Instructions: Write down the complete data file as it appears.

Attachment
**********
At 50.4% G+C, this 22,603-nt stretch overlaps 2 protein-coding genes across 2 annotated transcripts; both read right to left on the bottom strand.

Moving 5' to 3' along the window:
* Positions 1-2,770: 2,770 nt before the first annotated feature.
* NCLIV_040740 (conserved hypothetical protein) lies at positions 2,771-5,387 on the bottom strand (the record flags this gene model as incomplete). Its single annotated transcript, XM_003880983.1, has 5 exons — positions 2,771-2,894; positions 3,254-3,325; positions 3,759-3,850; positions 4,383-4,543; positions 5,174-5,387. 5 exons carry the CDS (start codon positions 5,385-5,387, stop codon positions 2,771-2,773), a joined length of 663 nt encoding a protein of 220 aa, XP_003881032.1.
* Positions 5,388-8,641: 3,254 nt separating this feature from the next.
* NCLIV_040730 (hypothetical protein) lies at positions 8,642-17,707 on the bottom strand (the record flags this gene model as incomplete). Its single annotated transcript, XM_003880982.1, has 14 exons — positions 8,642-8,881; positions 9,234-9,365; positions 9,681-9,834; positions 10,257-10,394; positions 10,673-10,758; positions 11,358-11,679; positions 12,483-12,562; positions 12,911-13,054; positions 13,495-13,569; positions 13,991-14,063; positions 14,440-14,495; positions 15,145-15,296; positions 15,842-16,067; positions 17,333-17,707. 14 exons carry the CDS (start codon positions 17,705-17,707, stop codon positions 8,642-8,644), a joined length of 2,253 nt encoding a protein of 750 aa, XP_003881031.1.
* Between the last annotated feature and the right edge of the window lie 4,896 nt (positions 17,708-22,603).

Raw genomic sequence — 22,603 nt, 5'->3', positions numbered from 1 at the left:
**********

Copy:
At 50.4% G+C, this 22,603-nt stretch overlaps 2 protein-coding genes across 2 annotated transcripts; both read right to left on the bottom strand.

Moving 5' to 3' along the window:
* Positions 1-2,770: 2,770 nt before the first annotated feature.
* NCLIV_040740 (conserved hypothetical protein) lies at positions 2,771-5,387 on the bottom strand (the record flags this gene model as incomplete). Its single annotated transcript, XM_003880983.1, has 5 exons — positions 2,771-2,894; positions 3,254-3,325; positions 3,759-3,850; positions 4,383-4,543; positions 5,174-5,387. 5 exons carry the CDS (start codon positions 5,385-5,387, stop codon positions 2,771-2,773), a joined length of 663 nt encoding a protein of 220 aa, XP_003881032.1.
* Positions 5,388-8,641: 3,254 nt separating this feature from the next.
* NCLIV_040730 (hypothetical protein) lies at positions 8,642-17,707 on the bottom strand (the record flags this gene model as incomplete). Its single annotated transcript, XM_003880982.1, has 14 exons — positions 8,642-8,881; positions 9,234-9,365; positions 9,681-9,834; positions 10,257-10,394; positions 10,673-10,758; positions 11,358-11,679; positions 12,483-12,562; positions 12,911-13,054; positions 13,495-13,569; positions 13,991-14,063; positions 14,440-14,495; positions 15,145-15,296; positions 15,842-16,067; positions 17,333-17,707. 14 exons carry the CDS (start codon positions 17,705-17,707, stop codon positions 8,642-8,644), a joined length of 2,253 nt encoding a protein of 750 aa, XP_003881031.1.
* Between the last annotated feature and the right edge of the window lie 4,896 nt (positions 17,708-22,603).

Raw genomic sequence — 22,603 nt, 5'->3', positions numbered from 1 at the left: